I was proud to sing the new lyrics in school, but I sang softly. It was enough for me to know the difference. At six, I felt I had learned something very important. As a child of a Native American family, you are part of a very select group of survivors, and I learned that my family possessed some "inside" knowledge of what really happened when those poor, tired masses came to our homes.

When the Pilgrims came to Plymouth Rock, they were poor and hungry -- half of them died within a few months from disease and hunger. When Squanto, a Wampanoag man, found them, they were in a pitiful state. He spoke English, having traveled to Europe, and took pity on them. Their English crops had failed. The native people fed them through the winter and taught them how to grow their food.

These were not merely "friendly Indians." They had already experienced European slave traders raiding their villages for a hundred years or so, and they were wary -- but it was their way to give freely to those who had nothing. Among many of our peoples, showing that you can give without holding back is the way to earn respect. Among the Dakota, my father's people, they say, when asked to give, "Are we not Dakota and alive?" It was believed that by giving there would be enough for all -- the exact opposite of the system we live in now, which is based on selling, not giving.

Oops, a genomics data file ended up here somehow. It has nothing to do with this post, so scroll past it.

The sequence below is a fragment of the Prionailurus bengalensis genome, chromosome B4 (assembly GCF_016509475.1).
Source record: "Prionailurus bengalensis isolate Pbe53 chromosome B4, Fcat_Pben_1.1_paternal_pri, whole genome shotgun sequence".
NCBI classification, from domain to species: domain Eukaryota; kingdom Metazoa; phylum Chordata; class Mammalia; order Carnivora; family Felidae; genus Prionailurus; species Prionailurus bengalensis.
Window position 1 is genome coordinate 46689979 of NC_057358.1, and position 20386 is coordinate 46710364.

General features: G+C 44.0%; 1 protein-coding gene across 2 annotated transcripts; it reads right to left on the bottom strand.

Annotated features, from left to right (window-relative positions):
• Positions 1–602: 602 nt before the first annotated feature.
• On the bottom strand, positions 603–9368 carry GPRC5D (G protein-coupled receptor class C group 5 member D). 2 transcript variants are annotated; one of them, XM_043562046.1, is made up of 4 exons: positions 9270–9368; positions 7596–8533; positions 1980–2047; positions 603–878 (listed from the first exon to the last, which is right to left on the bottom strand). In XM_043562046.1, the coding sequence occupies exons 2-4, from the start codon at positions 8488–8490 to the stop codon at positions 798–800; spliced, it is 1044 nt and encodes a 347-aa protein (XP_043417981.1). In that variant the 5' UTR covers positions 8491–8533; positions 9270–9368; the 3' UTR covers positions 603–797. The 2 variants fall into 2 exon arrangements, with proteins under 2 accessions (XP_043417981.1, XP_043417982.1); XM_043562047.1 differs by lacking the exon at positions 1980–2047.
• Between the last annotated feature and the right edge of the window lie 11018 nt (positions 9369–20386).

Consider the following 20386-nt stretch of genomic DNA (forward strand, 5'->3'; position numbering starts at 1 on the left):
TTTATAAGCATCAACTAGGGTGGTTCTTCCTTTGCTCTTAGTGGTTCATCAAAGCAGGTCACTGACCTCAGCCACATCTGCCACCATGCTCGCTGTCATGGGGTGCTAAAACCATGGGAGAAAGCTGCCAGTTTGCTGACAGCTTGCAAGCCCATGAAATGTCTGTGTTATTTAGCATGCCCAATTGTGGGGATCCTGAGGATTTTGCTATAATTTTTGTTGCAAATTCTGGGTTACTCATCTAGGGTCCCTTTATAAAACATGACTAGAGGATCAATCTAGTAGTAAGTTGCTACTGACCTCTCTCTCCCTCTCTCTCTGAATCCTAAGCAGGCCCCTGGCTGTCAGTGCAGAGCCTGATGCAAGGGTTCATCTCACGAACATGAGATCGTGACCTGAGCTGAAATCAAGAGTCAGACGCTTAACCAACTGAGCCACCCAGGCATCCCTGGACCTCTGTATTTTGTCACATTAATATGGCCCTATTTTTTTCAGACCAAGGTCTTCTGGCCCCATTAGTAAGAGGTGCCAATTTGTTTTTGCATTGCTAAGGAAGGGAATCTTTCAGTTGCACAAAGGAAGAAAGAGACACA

To the Pilgrims, and most English and European peoples, the Wampanoags were heathens, and of the Devil. They saw Squanto not as an equal but as an instrument of their God to help his chosen people, themselves.

Since that initial sharing, Native American food has spread around the world. Nearly 70 percent of all crops grown today were originally cultivated by Native American peoples. And at the "first Thanksgiving" the Wampanoags provided most of the food -- and signed a treaty granting Pilgrims the right to the land at Plymouth, the real reason for the first Thanksgiving.